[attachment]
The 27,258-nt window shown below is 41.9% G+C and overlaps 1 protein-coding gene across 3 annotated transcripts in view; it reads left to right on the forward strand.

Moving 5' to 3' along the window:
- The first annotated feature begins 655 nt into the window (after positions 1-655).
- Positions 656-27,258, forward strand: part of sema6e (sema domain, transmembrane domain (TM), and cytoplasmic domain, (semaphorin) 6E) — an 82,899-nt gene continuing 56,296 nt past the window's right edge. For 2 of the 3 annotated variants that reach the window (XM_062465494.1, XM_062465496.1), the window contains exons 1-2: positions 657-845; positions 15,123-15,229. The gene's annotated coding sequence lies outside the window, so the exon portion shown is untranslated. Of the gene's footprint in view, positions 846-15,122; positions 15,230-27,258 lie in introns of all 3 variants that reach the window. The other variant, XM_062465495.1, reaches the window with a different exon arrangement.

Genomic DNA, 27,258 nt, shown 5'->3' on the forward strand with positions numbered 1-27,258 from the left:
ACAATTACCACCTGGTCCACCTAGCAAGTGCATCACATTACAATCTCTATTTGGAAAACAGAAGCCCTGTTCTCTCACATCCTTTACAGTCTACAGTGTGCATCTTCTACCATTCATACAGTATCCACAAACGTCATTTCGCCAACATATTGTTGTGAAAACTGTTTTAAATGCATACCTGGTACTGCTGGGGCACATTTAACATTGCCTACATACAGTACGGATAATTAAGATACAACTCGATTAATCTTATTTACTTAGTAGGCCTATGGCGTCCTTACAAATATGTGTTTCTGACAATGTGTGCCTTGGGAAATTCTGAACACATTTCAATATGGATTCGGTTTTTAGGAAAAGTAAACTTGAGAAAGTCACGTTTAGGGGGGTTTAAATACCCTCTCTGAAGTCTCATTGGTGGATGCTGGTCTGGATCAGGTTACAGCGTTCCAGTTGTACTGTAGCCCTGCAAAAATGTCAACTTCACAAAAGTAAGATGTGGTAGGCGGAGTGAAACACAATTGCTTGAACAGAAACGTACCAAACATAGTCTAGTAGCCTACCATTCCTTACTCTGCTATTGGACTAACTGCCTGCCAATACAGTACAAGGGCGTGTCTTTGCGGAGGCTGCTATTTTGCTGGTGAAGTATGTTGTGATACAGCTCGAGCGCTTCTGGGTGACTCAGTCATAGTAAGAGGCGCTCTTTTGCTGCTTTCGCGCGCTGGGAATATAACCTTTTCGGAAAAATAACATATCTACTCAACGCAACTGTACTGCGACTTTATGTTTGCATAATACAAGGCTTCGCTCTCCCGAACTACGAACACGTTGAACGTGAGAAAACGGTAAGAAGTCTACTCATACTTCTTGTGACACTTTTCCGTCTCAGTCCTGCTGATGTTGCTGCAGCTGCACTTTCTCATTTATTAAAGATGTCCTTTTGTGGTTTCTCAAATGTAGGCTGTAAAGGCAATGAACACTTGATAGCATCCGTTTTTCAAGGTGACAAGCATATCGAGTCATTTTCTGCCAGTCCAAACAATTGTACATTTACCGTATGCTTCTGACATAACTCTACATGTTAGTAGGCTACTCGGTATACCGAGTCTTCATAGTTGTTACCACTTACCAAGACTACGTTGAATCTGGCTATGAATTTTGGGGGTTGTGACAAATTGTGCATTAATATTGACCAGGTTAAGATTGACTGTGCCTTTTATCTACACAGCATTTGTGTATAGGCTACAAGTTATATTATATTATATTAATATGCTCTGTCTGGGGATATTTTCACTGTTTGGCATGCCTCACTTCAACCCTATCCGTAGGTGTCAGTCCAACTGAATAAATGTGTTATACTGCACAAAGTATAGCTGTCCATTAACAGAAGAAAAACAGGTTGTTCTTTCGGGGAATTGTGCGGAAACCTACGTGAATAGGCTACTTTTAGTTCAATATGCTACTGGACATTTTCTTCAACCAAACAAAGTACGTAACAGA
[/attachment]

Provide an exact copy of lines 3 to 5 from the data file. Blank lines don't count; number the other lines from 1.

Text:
- The first annotated feature begins 655 nt into the window (after positions 1-655).
- Positions 656-27,258, forward strand: part of sema6e (sema domain, transmembrane domain (TM), and cytoplasmic domain, (semaphorin) 6E) — an 82,899-nt gene continuing 56,296 nt past the window's right edge. For 2 of the 3 annotated variants that reach the window (XM_062465494.1, XM_062465496.1), the window contains exons 1-2: positions 657-845; positions 15,123-15,229. The gene's annotated coding sequence lies outside the window, so the exon portion shown is untranslated. Of the gene's footprint in view, positions 846-15,122; positions 15,230-27,258 lie in introns of all 3 variants that reach the window. The other variant, XM_062465495.1, reaches the window with a different exon arrangement.

Genomic DNA, 27,258 nt, shown 5'->3' on the forward strand with positions numbered 1-27,258 from the left: